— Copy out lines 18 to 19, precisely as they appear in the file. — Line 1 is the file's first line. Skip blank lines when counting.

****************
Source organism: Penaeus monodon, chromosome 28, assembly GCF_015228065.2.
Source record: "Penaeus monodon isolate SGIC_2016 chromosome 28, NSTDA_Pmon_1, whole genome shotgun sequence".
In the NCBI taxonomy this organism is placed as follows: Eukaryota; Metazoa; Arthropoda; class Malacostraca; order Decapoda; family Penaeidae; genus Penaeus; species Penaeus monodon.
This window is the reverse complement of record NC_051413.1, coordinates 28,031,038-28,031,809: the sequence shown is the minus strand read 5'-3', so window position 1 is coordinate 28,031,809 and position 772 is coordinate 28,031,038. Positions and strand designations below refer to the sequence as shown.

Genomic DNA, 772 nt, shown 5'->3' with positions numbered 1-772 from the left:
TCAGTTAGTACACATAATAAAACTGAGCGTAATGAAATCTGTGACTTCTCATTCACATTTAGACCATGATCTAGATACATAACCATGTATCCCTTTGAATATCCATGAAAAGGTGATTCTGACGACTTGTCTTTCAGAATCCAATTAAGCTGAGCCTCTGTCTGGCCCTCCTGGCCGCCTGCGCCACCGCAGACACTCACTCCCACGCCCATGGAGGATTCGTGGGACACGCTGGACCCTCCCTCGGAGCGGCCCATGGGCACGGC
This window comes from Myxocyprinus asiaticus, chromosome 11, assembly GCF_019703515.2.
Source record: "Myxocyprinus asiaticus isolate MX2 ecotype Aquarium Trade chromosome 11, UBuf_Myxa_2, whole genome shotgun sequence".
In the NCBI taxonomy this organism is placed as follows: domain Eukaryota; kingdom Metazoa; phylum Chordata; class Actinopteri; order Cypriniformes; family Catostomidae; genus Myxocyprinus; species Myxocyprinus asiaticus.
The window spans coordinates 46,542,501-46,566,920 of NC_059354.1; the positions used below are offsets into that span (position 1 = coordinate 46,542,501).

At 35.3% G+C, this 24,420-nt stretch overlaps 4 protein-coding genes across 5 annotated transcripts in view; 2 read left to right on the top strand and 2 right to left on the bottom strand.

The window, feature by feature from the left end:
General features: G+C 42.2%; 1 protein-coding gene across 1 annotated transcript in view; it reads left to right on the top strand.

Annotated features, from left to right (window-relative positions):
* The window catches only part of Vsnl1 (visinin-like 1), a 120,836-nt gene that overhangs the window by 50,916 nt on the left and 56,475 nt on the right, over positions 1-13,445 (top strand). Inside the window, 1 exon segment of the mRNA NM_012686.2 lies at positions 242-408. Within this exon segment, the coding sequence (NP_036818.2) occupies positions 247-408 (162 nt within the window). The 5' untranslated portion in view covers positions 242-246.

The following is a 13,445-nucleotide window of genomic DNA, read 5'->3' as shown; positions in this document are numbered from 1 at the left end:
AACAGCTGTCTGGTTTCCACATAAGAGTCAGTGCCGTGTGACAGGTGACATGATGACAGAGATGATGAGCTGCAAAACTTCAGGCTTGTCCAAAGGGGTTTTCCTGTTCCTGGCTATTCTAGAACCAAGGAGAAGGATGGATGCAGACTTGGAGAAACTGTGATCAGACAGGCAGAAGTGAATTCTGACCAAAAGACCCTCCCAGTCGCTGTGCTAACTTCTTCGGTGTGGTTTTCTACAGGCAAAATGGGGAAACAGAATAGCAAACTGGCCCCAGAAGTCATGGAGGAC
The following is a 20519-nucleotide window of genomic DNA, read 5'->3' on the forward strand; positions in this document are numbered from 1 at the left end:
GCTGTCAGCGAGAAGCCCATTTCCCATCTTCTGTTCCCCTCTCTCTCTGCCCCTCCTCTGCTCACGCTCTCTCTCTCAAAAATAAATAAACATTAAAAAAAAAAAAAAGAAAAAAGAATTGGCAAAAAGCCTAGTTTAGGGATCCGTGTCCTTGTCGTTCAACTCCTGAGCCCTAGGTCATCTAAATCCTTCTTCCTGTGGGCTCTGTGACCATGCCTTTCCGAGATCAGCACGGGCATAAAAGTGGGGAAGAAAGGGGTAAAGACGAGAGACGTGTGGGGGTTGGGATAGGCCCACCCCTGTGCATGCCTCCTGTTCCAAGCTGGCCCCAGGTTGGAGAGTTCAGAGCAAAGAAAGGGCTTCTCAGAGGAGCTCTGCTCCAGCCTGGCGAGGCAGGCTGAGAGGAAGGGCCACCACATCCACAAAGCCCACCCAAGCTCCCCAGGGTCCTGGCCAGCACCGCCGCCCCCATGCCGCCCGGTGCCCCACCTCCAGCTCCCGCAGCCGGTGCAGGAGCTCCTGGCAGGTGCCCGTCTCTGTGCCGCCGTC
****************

The following is a 20519-nucleotide window of genomic DNA, read 5'->3' on the forward strand; positions in this document are numbered from 1 at the left end:
GCTGTCAGCGAGAAGCCCATTTCCCATCTTCTGTTCCCCTCTCTCTCTGCCCCTCCTCTGCTCACGCTCTCTCTCTCAAAAATAAATAAACATTAAAAAAAAAAAAAAGAAAAAAGAATTGGCAAAAAGCCTAGTTTAGGGATCCGTGTCCTTGTCGTTCAACTCCTGAGCCCTAGGTCATCTAAATCCTTCTTCCTGTGGGCTCTGTGACCATGCCTTTCCGAGATCAGCACGGGCATAAAAGTGGGGAAGAAAGGGGTAAAGACGAGAGACGTGTGGGGGTTGGGATAGGCCCACCCCTGTGCATGCCTCCTGTTCCAAGCTGGCCCCAGGTTGGAGAGTTCAGAGCAAAGAAAGGGCTTCTCAGAGGAGCTCTGCTCCAGCCTGGCGAGGCAGGCTGAGAGGAAGGGCCACCACATCCACAAAGCCCACCCAAGCTCCCCAGGGTCCTGGCCAGCACCGCCGCCCCCATGCCGCCCGGTGCCCCACCTCCAGCTCCCGCAGCCGGTGCAGGAGCTCCTGGCAGGTGCCCGTCTCTGTGCCGCCGTC